An 11th-century Description
These snippets are from Ibn Miskawayh, who wrote a history of the Buyids (though organized by caliphal reign) in Arabic in the 11th century.
Account of the proceedings at the reception of [the Buyid emir] Sharaf al-Dawla by the caliph [al-Ta’i’, in 377]
Sharaf al-Dawla embarked in his barge after arches had been erected in his honor on the bank of the Tigris, and the houses on both banks had been decorated elaborately. The caliph held a public reception, at which he bestowed upon him Sultanic robes, with a crown, bracelets and a collar; with his own hand the caliph tied for him two banners, one black and one white; and his deed of appointment was read out in his presence. After leaving the caliph’s presence, he went to see his sister who was married to the caliph, and stayed with her till the afternoon, when he returned to his own palace; the people had been expecting him all the time. When the banner was lifted, it tore and a piece blew away. He regarded this as a bad omen, but the caliph told him that, as the wind had carried away a portion of it, what was presaged was that he should reign wherever the wind blew.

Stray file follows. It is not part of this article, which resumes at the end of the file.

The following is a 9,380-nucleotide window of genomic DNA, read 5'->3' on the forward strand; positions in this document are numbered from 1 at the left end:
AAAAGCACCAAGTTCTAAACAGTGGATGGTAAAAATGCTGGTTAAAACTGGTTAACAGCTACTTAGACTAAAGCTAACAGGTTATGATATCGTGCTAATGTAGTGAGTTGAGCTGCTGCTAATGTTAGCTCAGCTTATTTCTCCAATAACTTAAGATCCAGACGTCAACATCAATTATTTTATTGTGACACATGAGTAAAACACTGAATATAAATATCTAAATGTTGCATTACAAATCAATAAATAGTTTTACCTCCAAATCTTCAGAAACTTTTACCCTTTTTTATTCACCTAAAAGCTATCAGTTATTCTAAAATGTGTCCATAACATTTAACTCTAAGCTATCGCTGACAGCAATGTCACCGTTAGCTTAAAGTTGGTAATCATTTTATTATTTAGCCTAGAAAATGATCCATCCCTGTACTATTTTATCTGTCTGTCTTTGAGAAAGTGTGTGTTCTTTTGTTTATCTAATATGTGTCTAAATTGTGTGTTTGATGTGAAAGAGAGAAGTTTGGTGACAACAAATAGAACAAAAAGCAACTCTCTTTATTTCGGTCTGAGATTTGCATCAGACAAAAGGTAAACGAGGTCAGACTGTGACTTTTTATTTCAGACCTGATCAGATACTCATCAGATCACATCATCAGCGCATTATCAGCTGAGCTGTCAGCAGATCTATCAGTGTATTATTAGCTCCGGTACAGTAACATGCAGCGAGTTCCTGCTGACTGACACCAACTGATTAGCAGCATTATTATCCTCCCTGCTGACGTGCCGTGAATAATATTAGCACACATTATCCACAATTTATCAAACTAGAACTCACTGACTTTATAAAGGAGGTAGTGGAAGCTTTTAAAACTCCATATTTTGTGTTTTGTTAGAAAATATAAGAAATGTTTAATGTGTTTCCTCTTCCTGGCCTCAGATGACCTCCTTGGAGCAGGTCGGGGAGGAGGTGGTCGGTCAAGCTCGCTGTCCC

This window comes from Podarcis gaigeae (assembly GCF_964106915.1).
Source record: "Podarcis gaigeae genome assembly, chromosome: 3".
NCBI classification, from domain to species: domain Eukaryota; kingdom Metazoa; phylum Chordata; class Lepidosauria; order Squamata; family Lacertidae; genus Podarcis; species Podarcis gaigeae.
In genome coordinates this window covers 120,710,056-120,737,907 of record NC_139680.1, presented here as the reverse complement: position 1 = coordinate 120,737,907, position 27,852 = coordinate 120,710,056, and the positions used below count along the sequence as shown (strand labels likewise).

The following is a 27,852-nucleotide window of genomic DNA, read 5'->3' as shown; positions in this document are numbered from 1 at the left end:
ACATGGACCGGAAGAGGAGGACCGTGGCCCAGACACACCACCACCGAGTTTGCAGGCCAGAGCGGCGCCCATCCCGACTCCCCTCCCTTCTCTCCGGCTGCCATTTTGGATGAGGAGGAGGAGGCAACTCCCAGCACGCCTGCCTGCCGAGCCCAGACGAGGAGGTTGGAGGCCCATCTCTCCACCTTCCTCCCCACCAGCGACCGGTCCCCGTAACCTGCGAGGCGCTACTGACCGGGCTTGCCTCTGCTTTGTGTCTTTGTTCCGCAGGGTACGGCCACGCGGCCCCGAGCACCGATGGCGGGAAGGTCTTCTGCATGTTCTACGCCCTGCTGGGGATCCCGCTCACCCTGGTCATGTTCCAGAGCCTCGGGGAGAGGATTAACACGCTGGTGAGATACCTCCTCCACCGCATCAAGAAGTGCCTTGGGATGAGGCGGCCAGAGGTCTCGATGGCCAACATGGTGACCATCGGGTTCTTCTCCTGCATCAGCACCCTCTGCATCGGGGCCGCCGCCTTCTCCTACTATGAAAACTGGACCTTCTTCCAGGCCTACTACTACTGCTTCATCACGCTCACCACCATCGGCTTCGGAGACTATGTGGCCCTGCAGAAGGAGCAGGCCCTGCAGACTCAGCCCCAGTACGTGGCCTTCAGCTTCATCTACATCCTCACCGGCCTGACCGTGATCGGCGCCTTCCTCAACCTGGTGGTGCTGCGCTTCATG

Source, p. 146.
Source, p. 213-5.